Many watchers of the interactive marketing industry say “The Future is Mobile.”
That’s a big tenet of Twitter’s recent IPO filing. And it may have been a factor in Salesforce.com’s recent monumental move into Marketing Automation with its acquisition of ExactTarget and its mobile marketing platforms earlier this summer.
A recent NY Times article speaks to this in the context of hyper-targeted ads. While “cookies” today are a valuable tool for tracking and targeting – even at a household level – they don’t work on many mobile devices.
This, combined with privacy concerns and consumers slowly-but-surely learning how to delete their cookies, makes the time right for alternative technologies. One example is Google’s recent announcement of its early-stage exploration of an alternative to cookies – an anonymous identifier in its Chrome browser – to track and target users based their online behavior.
In another example, the tech start-up Drawbridge has figured out how to follow people without cookies. They use behavioral algorithms to determine that a cellphone, work computer, home computer and tablet all belong to the same person, even if the devices are in no way connected.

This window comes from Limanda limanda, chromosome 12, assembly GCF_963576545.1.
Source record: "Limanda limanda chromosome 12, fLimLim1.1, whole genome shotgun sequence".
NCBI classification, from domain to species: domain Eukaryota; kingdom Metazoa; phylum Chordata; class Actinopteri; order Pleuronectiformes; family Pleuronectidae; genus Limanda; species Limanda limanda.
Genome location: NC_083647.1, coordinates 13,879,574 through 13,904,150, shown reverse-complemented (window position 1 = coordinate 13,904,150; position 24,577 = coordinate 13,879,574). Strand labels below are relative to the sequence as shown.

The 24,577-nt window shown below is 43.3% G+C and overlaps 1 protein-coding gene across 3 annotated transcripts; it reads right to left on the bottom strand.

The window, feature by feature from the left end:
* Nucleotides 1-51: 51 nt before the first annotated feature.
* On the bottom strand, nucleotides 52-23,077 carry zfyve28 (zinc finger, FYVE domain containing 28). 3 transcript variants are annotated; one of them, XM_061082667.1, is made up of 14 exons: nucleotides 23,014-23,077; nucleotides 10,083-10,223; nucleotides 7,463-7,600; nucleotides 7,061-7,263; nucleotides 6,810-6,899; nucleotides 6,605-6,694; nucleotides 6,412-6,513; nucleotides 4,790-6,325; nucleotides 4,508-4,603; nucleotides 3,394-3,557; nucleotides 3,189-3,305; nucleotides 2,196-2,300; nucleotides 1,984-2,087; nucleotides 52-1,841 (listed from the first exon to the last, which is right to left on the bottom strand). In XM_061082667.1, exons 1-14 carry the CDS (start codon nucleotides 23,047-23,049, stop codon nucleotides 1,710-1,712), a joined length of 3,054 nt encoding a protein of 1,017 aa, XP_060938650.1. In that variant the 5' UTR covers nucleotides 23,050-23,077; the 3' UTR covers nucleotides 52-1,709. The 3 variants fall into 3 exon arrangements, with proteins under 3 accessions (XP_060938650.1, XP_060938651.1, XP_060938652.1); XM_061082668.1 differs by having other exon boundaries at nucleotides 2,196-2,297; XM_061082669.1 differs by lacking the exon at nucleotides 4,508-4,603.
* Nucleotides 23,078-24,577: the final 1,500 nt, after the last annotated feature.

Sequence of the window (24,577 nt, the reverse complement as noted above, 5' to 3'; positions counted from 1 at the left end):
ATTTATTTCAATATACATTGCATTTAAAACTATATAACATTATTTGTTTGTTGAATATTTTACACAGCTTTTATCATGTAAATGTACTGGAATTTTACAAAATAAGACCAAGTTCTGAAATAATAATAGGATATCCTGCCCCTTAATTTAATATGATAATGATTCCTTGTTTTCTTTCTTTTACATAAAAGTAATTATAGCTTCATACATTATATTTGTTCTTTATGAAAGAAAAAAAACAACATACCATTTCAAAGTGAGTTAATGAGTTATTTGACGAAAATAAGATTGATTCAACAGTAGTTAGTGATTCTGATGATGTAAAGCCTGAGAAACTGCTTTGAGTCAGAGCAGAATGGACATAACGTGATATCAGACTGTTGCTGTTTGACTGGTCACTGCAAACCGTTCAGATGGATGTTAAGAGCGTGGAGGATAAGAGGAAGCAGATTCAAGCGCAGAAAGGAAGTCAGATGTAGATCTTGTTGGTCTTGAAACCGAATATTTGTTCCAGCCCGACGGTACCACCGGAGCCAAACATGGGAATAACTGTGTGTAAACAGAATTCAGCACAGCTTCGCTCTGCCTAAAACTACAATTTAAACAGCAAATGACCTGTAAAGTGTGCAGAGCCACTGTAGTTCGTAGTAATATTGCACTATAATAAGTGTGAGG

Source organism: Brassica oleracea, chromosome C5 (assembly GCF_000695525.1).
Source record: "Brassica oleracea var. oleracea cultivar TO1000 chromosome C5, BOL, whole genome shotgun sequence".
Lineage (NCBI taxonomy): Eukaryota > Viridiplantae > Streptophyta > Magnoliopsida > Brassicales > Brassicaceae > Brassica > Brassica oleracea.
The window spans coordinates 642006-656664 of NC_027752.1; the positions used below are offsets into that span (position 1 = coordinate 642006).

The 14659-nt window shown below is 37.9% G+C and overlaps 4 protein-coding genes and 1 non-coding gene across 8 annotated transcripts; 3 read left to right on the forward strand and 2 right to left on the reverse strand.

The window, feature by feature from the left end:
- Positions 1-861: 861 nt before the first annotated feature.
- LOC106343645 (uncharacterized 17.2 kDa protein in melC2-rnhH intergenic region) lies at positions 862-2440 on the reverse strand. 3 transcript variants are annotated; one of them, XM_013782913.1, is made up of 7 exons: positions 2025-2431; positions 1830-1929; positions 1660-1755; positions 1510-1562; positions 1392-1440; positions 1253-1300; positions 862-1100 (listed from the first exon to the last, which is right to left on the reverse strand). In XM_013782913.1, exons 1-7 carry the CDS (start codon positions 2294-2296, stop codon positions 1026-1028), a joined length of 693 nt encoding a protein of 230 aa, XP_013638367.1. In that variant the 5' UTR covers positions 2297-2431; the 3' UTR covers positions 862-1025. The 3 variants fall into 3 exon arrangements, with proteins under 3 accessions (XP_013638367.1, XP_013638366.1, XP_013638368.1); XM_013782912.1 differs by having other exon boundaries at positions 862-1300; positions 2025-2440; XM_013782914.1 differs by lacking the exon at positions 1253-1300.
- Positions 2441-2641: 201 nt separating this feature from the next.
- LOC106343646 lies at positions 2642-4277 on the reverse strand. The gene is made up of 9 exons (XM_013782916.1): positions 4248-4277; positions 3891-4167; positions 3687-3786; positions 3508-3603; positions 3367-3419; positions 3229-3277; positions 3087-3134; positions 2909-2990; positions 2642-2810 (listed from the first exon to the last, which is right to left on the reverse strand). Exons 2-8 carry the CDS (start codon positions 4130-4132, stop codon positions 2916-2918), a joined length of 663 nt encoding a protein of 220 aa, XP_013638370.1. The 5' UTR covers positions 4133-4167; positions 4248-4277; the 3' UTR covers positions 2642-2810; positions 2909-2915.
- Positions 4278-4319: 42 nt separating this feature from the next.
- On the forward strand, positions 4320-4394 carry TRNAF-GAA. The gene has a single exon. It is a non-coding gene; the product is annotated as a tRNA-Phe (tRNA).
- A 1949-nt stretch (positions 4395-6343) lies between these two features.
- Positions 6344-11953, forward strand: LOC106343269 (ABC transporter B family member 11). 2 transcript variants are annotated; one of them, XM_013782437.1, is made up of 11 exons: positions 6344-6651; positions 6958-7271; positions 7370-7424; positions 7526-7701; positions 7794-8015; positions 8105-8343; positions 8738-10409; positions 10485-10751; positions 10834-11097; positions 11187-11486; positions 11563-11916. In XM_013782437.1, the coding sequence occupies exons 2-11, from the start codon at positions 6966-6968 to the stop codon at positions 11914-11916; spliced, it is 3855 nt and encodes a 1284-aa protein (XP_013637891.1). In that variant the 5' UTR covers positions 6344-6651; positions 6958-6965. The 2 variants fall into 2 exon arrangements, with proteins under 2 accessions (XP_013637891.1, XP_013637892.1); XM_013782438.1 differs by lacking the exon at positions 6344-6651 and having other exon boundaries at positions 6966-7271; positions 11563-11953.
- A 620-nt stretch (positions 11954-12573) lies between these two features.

Yet another company tracks and targets consumers based on the usage and profile data they capture from mobile apps – with its software already imbedded in 350,000 apps on 1.2 billion devices.
Mobile also has the benefit of location-targeting, e.g., serving a Starbuck’s coupon to someone who’s a block away from one of their shops. Or device-targeting – where a wireless company can use a phone’s unique identifier to infer how close the user is to the end of their service contract – and offer them an appropriate deal to switch or upgrade.
But the “Mobile Future” tends to dominate certain product categories (e.g., movies, travel), and not others. And it varies by locale and culture. For example, Europeans used their smartphones to book travel and lodging for many years before their U.S. counterparts.
And ad serving is only one step in the sales process. What about conversion?
Interestingly, while Mobile is a preferred platform for browsing, reading, and quickly getting information – the vast majority of conversions happen on desktops. Desktop conversions lead Mobile by 3:1.
So we’ll need to watch this “Mobile Future” evolve – likely at different rates for marketers of different product/service categories. In any case, it brings to mind the quote by novelist William Gibson,
“The future is already here – it’s just not evenly distributed.”